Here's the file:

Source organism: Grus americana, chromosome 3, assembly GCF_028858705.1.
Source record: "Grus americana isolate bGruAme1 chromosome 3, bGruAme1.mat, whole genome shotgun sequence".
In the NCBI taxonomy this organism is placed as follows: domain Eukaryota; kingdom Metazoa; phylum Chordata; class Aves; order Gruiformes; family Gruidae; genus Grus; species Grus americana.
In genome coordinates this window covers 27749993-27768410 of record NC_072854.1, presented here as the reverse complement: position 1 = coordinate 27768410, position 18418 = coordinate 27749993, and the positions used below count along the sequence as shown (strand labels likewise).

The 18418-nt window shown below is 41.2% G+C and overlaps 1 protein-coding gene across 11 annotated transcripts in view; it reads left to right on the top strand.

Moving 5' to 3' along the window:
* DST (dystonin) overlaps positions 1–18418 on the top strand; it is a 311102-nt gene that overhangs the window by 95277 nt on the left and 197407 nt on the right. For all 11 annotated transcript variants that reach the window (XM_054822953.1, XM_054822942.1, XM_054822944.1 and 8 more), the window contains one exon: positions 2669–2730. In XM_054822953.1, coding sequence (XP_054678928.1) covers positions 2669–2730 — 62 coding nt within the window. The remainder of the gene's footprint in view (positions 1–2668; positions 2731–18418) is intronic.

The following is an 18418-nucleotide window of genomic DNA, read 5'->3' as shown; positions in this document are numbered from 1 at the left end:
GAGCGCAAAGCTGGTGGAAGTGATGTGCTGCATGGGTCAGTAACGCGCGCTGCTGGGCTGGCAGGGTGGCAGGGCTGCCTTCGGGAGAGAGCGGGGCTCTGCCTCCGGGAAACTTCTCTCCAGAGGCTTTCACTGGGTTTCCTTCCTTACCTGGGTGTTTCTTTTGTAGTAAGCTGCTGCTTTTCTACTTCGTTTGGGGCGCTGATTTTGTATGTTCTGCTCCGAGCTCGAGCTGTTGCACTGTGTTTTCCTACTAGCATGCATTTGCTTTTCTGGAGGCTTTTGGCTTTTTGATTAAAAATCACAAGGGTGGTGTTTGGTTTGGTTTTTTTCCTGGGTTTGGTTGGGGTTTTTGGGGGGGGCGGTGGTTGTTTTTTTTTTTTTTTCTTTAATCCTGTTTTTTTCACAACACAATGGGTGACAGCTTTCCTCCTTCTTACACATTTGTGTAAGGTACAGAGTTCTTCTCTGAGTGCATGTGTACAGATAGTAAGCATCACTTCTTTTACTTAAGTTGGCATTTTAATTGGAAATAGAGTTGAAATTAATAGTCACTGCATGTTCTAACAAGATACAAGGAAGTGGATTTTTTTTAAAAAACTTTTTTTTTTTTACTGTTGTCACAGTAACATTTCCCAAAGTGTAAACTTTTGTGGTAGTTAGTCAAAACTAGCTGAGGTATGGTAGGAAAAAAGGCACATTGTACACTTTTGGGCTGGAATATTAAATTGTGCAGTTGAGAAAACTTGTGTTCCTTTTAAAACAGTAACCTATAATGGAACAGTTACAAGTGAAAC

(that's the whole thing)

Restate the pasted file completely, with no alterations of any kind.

Source organism: Grus americana, chromosome 3, assembly GCF_028858705.1.
Source record: "Grus americana isolate bGruAme1 chromosome 3, bGruAme1.mat, whole genome shotgun sequence".
In the NCBI taxonomy this organism is placed as follows: domain Eukaryota; kingdom Metazoa; phylum Chordata; class Aves; order Gruiformes; family Gruidae; genus Grus; species Grus americana.
In genome coordinates this window covers 27749993-27768410 of record NC_072854.1, presented here as the reverse complement: position 1 = coordinate 27768410, position 18418 = coordinate 27749993, and the positions used below count along the sequence as shown (strand labels likewise).

The 18418-nt window shown below is 41.2% G+C and overlaps 1 protein-coding gene across 11 annotated transcripts in view; it reads left to right on the top strand.

Moving 5' to 3' along the window:
* DST (dystonin) overlaps positions 1–18418 on the top strand; it is a 311102-nt gene that overhangs the window by 95277 nt on the left and 197407 nt on the right. For all 11 annotated transcript variants that reach the window (XM_054822953.1, XM_054822942.1, XM_054822944.1 and 8 more), the window contains one exon: positions 2669–2730. In XM_054822953.1, coding sequence (XP_054678928.1) covers positions 2669–2730 — 62 coding nt within the window. The remainder of the gene's footprint in view (positions 1–2668; positions 2731–18418) is intronic.

The following is an 18418-nucleotide window of genomic DNA, read 5'->3' as shown; positions in this document are numbered from 1 at the left end:
GAGCGCAAAGCTGGTGGAAGTGATGTGCTGCATGGGTCAGTAACGCGCGCTGCTGGGCTGGCAGGGTGGCAGGGCTGCCTTCGGGAGAGAGCGGGGCTCTGCCTCCGGGAAACTTCTCTCCAGAGGCTTTCACTGGGTTTCCTTCCTTACCTGGGTGTTTCTTTTGTAGTAAGCTGCTGCTTTTCTACTTCGTTTGGGGCGCTGATTTTGTATGTTCTGCTCCGAGCTCGAGCTGTTGCACTGTGTTTTCCTACTAGCATGCATTTGCTTTTCTGGAGGCTTTTGGCTTTTTGATTAAAAATCACAAGGGTGGTGTTTGGTTTGGTTTTTTTCCTGGGTTTGGTTGGGGTTTTTGGGGGGGGCGGTGGTTGTTTTTTTTTTTTTTTCTTTAATCCTGTTTTTTTCACAACACAATGGGTGACAGCTTTCCTCCTTCTTACACATTTGTGTAAGGTACAGAGTTCTTCTCTGAGTGCATGTGTACAGATAGTAAGCATCACTTCTTTTACTTAAGTTGGCATTTTAATTGGAAATAGAGTTGAAATTAATAGTCACTGCATGTTCTAACAAGATACAAGGAAGTGGATTTTTTTTAAAAAACTTTTTTTTTTTTACTGTTGTCACAGTAACATTTCCCAAAGTGTAAACTTTTGTGGTAGTTAGTCAAAACTAGCTGAGGTATGGTAGGAAAAAAGGCACATTGTACACTTTTGGGCTGGAATATTAAATTGTGCAGTTGAGAAAACTTGTGTTCCTTTTAAAACAGTAACCTATAATGGAACAGTTACAAGTGAAAC